In Union Steamship Co of Australia Pty Ltd v King  HCA 55 the respondent was a seaman employed by the appellant company. He developed boilermaker’s deafness as a result of working and sought a compensation claim for an injury occurring on a ship anywhere in the world. Because it operated extraterritorially, the appellant company argued it wasn’t for the ‘peace, welfare and good government of NSW’. The Court of Appeal dismissed this argument and it was appealed to the High Court.
The case centered on the constitutional framework of the States and the move to independence, and the meaning of the words ‘peace, welfare and good government of New South Wales’ in terms of granting the State powers to make laws.
It was held that the phrase conveys a general sense of promoting the welfare of the community, the court cited Broken Hill South Ltd v. Commissioner of Taxation (NSW) (1937) 56 CLR 337 where Dixon J supports this. It was further held that it establishes plenary power, with reference to Privy Council decisions at beginning of the 19th century, including Reg v. Burah (1878) 3 AppCas 889 and Hodge v. The Queen (1883) 9 AppCas 117, which were used to confirm these are extremely wide powers. The court referenced Croft v. Dunphy (1933) AC 156 as precedent of colonial legislatures operating extraterritorially, and held that the grant of power is as expansive as that of the Imperial Parliament, which didn’t have any territorial restraint, and hence NSW parliament didn’t either. The court agreed with Gibbs J. in Pearce v Florenca (1976) 135 CLR 507 that even if there is a very remote and general connection between the subject matter of the legislation and the State, then this will suffice. Hence, the fact that the Ship is registered in NSW is a sufficient connection to enable the Parliament to apply its laws regarding worker’s compensation benefits. The appeal was dismissed.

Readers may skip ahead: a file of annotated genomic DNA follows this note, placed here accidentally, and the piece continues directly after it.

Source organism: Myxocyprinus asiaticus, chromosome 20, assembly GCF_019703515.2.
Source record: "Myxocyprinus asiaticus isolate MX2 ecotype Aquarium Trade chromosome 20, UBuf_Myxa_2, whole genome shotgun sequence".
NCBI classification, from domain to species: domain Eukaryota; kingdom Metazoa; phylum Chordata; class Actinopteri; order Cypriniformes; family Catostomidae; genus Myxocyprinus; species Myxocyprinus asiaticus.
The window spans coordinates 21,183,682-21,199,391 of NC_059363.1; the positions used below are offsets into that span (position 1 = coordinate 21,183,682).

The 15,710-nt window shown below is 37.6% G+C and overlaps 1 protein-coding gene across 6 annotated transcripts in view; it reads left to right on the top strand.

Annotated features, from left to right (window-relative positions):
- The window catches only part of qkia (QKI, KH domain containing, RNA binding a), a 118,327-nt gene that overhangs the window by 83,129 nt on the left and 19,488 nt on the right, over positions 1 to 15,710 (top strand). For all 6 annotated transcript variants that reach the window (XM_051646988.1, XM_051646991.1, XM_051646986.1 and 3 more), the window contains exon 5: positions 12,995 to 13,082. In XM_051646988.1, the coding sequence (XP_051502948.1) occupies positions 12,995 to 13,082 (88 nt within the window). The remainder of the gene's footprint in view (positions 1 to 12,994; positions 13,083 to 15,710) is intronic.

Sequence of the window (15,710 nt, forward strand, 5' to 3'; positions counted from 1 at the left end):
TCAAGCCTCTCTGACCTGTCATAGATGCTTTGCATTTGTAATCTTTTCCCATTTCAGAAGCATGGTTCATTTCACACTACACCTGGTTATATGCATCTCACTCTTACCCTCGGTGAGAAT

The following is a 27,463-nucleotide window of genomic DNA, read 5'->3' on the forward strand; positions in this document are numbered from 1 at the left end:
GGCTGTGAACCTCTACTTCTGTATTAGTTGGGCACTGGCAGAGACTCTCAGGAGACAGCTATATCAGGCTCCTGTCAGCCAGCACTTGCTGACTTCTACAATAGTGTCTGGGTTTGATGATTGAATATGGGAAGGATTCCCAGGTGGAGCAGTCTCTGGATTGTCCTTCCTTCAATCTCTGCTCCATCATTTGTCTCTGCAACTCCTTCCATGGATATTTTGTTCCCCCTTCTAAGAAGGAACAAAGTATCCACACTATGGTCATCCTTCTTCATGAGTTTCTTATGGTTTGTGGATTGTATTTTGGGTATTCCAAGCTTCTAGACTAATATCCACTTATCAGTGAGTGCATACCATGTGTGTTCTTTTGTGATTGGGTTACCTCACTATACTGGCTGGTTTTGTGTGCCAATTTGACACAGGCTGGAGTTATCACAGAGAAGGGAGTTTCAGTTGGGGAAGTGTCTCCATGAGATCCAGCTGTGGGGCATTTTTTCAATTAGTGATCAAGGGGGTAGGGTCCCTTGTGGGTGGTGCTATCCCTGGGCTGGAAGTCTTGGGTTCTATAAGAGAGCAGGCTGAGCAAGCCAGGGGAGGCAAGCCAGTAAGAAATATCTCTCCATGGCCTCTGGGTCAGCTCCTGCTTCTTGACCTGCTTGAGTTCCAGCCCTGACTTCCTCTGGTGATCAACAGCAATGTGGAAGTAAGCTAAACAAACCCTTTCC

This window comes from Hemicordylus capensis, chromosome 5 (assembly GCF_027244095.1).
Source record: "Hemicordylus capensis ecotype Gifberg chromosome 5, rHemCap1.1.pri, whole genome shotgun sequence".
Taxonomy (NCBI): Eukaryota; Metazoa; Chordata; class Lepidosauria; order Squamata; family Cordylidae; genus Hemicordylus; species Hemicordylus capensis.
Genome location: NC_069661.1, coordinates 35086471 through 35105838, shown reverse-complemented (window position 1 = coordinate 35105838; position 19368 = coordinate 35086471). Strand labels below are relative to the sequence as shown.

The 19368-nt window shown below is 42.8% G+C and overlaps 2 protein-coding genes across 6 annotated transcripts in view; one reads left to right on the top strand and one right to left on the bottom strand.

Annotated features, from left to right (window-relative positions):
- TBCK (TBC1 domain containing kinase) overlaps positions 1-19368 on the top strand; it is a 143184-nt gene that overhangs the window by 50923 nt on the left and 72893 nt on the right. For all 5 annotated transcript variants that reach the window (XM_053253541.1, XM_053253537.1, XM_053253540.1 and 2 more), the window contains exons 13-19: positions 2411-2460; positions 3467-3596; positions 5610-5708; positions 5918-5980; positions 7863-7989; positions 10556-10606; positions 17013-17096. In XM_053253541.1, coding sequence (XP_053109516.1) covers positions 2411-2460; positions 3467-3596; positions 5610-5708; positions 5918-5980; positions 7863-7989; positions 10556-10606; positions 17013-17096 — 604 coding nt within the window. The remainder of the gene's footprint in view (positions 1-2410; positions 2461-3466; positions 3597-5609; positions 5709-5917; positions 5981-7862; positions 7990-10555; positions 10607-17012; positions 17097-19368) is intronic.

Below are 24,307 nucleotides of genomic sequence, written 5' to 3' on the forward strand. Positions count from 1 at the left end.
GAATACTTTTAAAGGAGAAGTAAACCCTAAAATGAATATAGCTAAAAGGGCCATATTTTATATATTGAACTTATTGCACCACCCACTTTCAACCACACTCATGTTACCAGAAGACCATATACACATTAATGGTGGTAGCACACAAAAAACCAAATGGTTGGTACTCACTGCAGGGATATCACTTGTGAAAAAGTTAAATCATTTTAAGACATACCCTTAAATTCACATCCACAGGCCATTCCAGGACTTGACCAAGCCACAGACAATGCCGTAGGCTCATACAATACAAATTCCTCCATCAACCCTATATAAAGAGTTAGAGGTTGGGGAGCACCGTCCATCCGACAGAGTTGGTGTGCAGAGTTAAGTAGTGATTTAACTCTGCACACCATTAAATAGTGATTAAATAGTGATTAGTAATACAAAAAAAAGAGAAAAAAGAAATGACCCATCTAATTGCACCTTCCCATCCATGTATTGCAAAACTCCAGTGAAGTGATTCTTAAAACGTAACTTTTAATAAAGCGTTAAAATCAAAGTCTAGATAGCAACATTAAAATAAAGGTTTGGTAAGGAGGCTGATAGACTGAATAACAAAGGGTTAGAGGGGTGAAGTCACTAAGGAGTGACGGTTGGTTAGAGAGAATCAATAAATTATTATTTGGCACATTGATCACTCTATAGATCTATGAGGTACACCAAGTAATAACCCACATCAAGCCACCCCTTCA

“These decisions and statements of high authority demonstrate that, within the limits of the grant, a power to make laws for the peace, order and good government of a territory is as ample and plenary as the power possessed by the Imperial Parliament itself. That is, the words “for the peace, order and good government” are not words of limitation. They did not confer on the courts of a colony, just as they do not confer on the courts of a State, jurisdiction to strike down legislation on the ground that, in the opinion of a court, the legislation does not promote or secure the peace, order and good government of the colony. Just as the courts of the United Kingdom cannot invalidate laws made by the Parliament of the United Kingdom on the ground that they do not secure the welfare and the public interest, so the exercise of its legislative power by the Parliament of New South Wales is not susceptible to judicial review on that score. Whether the exercise of that legislative power is subject to some restraints by reference to rights deeply rooted in our democratic system of government and the common law (see Drivers v. Road Carriers (1982) 1 NZLR 374, at p 390; Fraser v. State Services Commission (1984) 1 NZLR 116, at p 121; Taylor v. New Zealand Poultry Board (1984) 1 NZLR 394, at p 398), a view which Lord Reid firmly rejected in Pickin v. British Railways Board (1974) AC 765, at p 782, is another question which we need not explore.